The news is not entirely unexpected, as Cattermole has suffered with severe injury problems all season, but it remains a big blow to a team that has lacked any fight or leadership over the past few weeks.”

  5. Lars, man, get a grip! It is more or less summed up when you start a sentence with “When he is on the field…”. He isn’t on it very much, and that’s rather a valid point in the whole argument. He’s on the golf course at Close House in the Tyne Valley a lot more.
    What is his ratio of goal-line clearances, by the way? That’s scraping the barrel in his defence on your part.
    Lars, read this slowly..Four seasons, no goals, hideous disciplinary and injury record [partially related] = get rid.

  6. I must admit that I have a different take on Lee Cattermole. He does have discipline problems, but he gives everything for the team, and takes no prisoners. There is a reason why he was selected as captain by Steve Bruce and retained in this position by Martin O’Neill.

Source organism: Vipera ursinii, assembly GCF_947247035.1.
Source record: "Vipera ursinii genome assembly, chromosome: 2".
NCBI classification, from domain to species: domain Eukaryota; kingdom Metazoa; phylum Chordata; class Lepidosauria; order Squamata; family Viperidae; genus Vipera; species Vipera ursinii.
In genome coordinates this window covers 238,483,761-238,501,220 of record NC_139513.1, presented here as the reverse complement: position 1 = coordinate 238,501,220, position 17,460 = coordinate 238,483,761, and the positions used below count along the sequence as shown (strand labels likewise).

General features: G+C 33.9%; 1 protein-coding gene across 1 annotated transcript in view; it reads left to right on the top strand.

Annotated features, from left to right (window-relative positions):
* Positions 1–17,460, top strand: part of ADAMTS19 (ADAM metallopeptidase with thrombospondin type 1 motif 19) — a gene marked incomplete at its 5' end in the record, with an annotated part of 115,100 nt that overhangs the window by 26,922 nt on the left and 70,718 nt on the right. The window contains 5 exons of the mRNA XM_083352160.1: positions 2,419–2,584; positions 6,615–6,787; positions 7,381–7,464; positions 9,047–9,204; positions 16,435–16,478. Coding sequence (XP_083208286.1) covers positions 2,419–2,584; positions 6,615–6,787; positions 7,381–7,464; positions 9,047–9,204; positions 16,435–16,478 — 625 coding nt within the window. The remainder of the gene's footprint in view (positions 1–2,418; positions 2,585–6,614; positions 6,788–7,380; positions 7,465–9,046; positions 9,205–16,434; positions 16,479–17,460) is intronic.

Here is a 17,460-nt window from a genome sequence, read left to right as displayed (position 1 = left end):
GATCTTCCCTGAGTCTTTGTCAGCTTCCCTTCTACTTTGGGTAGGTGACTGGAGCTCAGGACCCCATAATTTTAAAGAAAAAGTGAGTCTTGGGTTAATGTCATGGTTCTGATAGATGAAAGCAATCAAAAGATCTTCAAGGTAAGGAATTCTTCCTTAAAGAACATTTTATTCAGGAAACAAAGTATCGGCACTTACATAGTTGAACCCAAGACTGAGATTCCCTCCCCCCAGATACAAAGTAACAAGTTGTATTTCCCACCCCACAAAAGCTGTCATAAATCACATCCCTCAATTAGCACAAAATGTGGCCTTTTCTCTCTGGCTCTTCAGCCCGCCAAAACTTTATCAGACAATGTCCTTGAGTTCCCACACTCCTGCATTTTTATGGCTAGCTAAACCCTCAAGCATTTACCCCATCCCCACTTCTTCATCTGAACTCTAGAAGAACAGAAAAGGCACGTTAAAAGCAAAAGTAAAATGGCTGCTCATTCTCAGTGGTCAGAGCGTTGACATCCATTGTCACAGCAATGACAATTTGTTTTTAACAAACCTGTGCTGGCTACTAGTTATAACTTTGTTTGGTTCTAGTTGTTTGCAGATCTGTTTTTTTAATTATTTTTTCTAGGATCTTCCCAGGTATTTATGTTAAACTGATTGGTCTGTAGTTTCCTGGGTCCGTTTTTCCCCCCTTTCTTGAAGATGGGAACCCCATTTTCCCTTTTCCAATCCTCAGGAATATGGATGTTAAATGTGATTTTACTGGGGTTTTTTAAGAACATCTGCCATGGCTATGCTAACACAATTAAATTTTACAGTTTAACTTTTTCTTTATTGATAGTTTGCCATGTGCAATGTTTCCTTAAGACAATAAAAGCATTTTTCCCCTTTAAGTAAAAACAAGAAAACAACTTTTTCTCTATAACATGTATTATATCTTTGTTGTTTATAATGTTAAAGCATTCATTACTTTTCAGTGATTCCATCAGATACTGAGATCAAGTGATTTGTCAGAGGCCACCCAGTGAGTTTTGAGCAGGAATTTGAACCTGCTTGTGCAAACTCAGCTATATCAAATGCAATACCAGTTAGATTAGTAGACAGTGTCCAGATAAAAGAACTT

He is a “holding” or defensive midfielder and protects the back four. When he is on the field Sunderland play more as a team, and rather like a modern day Vinnie Jones he drives his team forward. His ratio of goal line clearances is amazing. I wish he had been in the team on Saturday, and if he can recover in time, it would be great to see his influence on the pitch in the battle to get away from the bottom tier of the Premiership table.

  7. We may have missed him a little at times, well the one that played a more disciplined game at times under O’Neill, not the old one that seemed to re-appear against Arsenal, but….that probably says more about the rest of our team.

    Also, I bring bad news. I just did the predictor, and, we’re screwed.